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July 6, 2010 / johnoliversimon

Costa Rica 2 – Osvaldo Sauma and Ana Istarú

Tica poet Ana Istarú

My assignment, as outlined in the previous post, meant that I didn’t, in my brief stopovers in San José (a jet-lagged afternoon and a rainy evening), look up any Costa Rican poets. Two poets I got to know on my long Caminante voyage in 1995-96, and would have liked very much to catch up with this time — whatcha gonna do — are Osvaldo Sauma and Ana Istaru.

Tall, bearded, with a ponytail, Osvaldo Sauma is the black sheep of a wealthy Lebanese-Tico family. Costariccenses are called Ticos because they tack the diminutive ending –tico onto everything. ¡Momentico! they say, just a little moment! Colombians say this too, but there is nothing whatsoever diminutive about Colombia.

Born in Costa Rica “at 10° north and 84° west,” Osvaldo Sauma is at the far end of a Middle Eastern diaspora that leaves him searching for his roots. “I’ve never seen Beirut,” he confesses, “nor the cedars of Lebanon/ I did not know my grandfather/ nor his father the old Sheik/ I don’t know one word of Arabic.” But when he goes to Morocco, bargains for a djellaba in the market, and puts it on, he feels “like an Arab among the Arabs,” touching the Moorish strand in the culture of Spain whose deepest tendril is poetry:

in the time of the Truce of God
when the victorious poems
were transcribed in black silk
and for an entire year
proclaimed to the wind
the mind of the most noble of the Arabs

At the same time, however, Osvaldo is wryly aware that his worldly patrimony is considerably more modest:

and to think that in this path
of enmities and sacrifice
of women and solitude and freedom
I’ve inherited only insomnia
and this old Olivetti
a keyboard that has a hard time
tinkling out my sad melody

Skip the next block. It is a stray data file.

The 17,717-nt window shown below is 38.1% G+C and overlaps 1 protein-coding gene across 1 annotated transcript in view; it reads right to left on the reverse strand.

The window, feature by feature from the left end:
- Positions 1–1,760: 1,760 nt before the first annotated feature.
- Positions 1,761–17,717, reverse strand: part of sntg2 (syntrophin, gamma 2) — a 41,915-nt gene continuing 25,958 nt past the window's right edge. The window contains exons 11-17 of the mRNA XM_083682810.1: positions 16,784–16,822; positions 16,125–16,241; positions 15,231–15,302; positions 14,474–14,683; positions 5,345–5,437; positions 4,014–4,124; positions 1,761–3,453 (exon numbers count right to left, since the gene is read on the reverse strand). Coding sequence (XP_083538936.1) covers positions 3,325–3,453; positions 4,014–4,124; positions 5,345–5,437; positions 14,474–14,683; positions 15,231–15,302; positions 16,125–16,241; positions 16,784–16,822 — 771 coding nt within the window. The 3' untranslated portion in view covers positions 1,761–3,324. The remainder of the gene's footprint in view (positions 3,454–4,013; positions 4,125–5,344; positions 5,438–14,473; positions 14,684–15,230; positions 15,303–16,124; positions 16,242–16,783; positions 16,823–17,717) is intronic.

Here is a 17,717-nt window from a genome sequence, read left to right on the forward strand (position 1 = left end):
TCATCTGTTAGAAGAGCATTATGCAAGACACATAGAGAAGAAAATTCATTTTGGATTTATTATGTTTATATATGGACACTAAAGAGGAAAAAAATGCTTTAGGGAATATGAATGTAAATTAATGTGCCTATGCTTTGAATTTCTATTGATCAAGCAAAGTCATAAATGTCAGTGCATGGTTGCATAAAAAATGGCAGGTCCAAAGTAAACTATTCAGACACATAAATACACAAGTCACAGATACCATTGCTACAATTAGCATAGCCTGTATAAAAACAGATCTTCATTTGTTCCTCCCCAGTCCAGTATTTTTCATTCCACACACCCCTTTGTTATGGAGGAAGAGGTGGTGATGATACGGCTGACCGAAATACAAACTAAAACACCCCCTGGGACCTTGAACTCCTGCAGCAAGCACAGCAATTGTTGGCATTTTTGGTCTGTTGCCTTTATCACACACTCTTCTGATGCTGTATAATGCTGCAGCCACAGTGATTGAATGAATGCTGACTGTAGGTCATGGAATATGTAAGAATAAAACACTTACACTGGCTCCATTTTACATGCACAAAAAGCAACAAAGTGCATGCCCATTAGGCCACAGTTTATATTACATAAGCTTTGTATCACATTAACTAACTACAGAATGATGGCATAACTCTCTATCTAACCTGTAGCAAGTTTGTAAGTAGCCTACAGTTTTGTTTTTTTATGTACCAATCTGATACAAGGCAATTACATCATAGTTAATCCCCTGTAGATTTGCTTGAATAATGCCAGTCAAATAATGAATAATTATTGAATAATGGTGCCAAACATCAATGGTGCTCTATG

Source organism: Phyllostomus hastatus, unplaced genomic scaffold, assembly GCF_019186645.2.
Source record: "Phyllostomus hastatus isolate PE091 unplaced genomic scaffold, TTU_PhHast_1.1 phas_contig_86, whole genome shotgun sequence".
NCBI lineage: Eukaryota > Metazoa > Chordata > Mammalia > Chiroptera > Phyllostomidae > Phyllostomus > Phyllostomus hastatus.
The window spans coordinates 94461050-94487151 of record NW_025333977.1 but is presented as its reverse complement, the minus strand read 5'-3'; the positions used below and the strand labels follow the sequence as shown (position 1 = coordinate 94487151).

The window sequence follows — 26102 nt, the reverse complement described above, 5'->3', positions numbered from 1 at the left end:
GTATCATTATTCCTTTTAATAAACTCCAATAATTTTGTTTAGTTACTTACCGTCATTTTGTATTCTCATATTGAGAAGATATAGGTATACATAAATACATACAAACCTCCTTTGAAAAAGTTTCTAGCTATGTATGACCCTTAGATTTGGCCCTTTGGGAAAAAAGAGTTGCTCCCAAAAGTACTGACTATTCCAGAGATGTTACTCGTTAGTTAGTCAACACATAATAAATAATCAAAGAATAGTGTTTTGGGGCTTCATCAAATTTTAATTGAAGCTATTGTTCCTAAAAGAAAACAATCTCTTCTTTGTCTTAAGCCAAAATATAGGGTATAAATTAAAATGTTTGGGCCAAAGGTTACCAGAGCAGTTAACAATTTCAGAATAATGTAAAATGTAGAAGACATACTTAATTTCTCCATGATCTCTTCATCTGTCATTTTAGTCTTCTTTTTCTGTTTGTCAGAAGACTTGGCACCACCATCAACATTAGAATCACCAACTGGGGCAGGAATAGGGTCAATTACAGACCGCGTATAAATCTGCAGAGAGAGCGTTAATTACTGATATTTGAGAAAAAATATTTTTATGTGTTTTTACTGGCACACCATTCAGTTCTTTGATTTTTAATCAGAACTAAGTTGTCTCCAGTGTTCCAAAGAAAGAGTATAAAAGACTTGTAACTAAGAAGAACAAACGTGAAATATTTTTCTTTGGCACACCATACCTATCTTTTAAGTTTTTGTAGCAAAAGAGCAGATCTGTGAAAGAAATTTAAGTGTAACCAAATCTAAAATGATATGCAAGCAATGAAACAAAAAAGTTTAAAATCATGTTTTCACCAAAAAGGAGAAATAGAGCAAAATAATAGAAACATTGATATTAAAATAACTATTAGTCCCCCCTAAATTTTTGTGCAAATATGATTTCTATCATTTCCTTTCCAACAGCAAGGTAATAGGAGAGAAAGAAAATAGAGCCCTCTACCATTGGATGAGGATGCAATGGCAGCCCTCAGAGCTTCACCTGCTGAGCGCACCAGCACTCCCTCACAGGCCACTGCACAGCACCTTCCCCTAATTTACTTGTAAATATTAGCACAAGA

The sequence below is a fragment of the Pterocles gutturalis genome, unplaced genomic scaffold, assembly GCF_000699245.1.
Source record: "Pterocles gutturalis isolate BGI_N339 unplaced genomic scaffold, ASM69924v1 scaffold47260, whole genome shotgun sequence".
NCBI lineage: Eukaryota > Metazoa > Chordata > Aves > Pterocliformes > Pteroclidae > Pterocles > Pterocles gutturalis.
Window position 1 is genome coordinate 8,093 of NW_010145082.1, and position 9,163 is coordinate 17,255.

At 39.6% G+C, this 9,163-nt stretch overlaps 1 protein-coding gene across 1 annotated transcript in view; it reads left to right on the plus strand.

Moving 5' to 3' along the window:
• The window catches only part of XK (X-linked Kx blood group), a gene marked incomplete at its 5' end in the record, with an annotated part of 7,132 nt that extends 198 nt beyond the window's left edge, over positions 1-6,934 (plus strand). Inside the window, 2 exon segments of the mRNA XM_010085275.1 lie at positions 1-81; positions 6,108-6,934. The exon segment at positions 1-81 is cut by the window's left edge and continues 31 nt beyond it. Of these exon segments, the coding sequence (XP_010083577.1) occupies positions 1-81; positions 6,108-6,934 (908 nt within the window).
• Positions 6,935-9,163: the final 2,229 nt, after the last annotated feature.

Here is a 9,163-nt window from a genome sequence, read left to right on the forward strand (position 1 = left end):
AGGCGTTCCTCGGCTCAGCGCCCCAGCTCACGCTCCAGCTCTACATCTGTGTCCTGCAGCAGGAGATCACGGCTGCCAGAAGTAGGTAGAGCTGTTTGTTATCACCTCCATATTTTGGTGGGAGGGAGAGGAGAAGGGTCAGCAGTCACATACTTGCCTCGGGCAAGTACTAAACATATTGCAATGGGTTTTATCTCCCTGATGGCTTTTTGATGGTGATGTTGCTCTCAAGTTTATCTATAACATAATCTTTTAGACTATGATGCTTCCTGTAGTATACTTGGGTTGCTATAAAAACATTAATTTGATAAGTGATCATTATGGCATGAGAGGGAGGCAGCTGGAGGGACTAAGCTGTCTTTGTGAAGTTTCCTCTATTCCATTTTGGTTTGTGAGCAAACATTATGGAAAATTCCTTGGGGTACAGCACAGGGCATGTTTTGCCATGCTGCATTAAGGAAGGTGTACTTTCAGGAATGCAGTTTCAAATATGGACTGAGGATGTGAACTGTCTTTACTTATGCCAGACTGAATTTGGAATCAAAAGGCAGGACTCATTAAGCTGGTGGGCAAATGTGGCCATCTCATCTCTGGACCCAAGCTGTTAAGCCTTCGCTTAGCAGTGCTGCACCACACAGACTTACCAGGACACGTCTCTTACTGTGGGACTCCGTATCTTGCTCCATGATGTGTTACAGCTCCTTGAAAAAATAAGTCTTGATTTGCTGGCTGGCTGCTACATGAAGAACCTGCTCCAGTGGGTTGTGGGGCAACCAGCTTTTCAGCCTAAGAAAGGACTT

Every time an attractive woman crosses the room, Osvaldo breaks the thread of talking poetry with me and stares at her in utter homage. I tell him I hope to be faithful to Becky as I travel, and Osvaldo looks at me as if I’m speaking some extremely odd language. “Women!” he says. “For the poet, there are two kinds of women. La puta, the whore, and la patrona, the boss. She’s the one who makes the soup.”

What about the peer, the compañera, I ask. Osvaldo shrugs. “Sure, in fact I’m living with a great woman. But the dailiness, la convivencia, gives me problems. I like being with a lot of women. So what? And being Arab on top of that, olvidate vos, forget it.”

At the closing ceremony of the international poetry festival in Medellín, Colombia, before 5,000 people at the outdoor amphitheatre on the slopes of the Cerro Nutibara, most of the poets read from their published books, but when it was Osvaldo’s turn, he pulled a couple of sheets of paper from his back pocket and began reading a typed poem. When he finished the one page, he realized that what was on the other was something completely different, and he broke up. “I shat with laughter, me cagó de risa, y toda la gente se cagó de risa.” A woman came up to him afterward and said “Venite, come with me.” “It was that gesture that captivated her,” says Osvaldo. “My helplessness.”

“See, it’s not as if we created a utopia in Costa Rica on purpose,” Ana Istarú (born 1960) explains to me. “It happened by default. We’re a biological corridor, a land-bridge.” At the weakest extension of Aztec and Inca influences before the Conquest, in colonial times Costa Rica attracted the second sons of second sons, who had to roll up their sleeves and work, since there was no treasure. There were practically no Indians left, no slaves. The Black population on the Atlantic Coast came from Jamaica just a hundred years ago. Nicaragua was much richer, with its factional wars between the Conservatives in Granada and the liberals in León. “We heard about Independence by mail,” Ana laughs. “We showed the typical Tico reaction: do nothing, wait and see.”

Ana Istaru is glamorous, an actress as well as a poet, and her charisma is founded on a sense of entitlement that began very early. Ana started writing poetry when she was eight years old. Her father always loved poetry and self-published a chapbook of his own verses. Her mother was a strong character; she was diputada, then alcalde of San José, and gobernadora of the province.